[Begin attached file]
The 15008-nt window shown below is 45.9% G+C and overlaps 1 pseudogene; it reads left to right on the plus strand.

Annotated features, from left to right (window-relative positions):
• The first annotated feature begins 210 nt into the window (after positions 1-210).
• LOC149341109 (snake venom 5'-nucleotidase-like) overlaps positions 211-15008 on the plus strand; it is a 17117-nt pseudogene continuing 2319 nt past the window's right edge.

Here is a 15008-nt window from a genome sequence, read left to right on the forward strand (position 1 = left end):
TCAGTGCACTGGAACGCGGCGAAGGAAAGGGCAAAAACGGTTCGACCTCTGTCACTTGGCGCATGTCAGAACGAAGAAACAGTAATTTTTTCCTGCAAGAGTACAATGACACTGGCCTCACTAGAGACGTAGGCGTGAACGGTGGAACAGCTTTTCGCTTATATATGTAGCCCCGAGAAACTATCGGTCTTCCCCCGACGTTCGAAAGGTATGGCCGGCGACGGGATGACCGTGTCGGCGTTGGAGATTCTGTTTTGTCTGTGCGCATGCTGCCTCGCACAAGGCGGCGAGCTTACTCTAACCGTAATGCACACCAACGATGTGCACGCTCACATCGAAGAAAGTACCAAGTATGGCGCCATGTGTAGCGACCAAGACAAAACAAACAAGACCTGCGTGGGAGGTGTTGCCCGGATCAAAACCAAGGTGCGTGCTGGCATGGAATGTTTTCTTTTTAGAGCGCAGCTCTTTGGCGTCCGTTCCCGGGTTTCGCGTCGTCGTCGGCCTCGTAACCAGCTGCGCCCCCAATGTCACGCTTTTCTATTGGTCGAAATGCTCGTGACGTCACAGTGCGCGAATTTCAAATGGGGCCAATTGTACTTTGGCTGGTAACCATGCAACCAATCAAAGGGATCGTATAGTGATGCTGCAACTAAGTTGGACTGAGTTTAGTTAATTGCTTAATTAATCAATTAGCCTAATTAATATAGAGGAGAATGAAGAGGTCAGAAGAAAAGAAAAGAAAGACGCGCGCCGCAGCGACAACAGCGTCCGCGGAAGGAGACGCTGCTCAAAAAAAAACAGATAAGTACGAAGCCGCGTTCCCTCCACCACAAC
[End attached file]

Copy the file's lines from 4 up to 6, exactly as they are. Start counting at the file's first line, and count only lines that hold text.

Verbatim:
• LOC149341109 (snake venom 5'-nucleotidase-like) overlaps positions 211-15008 on the plus strand; it is a 17117-nt pseudogene continuing 2319 nt past the window's right edge.

Here is a 15008-nt window from a genome sequence, read left to right on the forward strand (position 1 = left end):
TCAGTGCACTGGAACGCGGCGAAGGAAAGGGCAAAAACGGTTCGACCTCTGTCACTTGGCGCATGTCAGAACGAAGAAACAGTAATTTTTTCCTGCAAGAGTACAATGACACTGGCCTCACTAGAGACGTAGGCGTGAACGGTGGAACAGCTTTTCGCTTATATATGTAGCCCCGAGAAACTATCGGTCTTCCCCCGACGTTCGAAAGGTATGGCCGGCGACGGGATGACCGTGTCGGCGTTGGAGATTCTGTTTTGTCTGTGCGCATGCTGCCTCGCACAAGGCGGCGAGCTTACTCTAACCGTAATGCACACCAACGATGTGCACGCTCACATCGAAGAAAGTACCAAGTATGGCGCCATGTGTAGCGACCAAGACAAAACAAACAAGACCTGCGTGGGAGGTGTTGCCCGGATCAAAACCAAGGTGCGTGCTGGCATGGAATGTTTTCTTTTTAGAGCGCAGCTCTTTGGCGTCCGTTCCCGGGTTTCGCGTCGTCGTCGGCCTCGTAACCAGCTGCGCCCCCAATGTCACGCTTTTCTATTGGTCGAAATGCTCGTGACGTCACAGTGCGCGAATTTCAAATGGGGCCAATTGTACTTTGGCTGGTAACCATGCAACCAATCAAAGGGATCGTATAGTGATGCTGCAACTAAGTTGGACTGAGTTTAGTTAATTGCTTAATTAATCAATTAGCCTAATTAATATAGAGGAGAATGAAGAGGTCAGAAGAAAAGAAAAGAAAGACGCGCGCCGCAGCGACAACAGCGTCCGCGGAAGGAGACGCTGCTCAAAAAAAAACAGATAAGTACGAAGCCGCGTTCCCTCCACCACAAC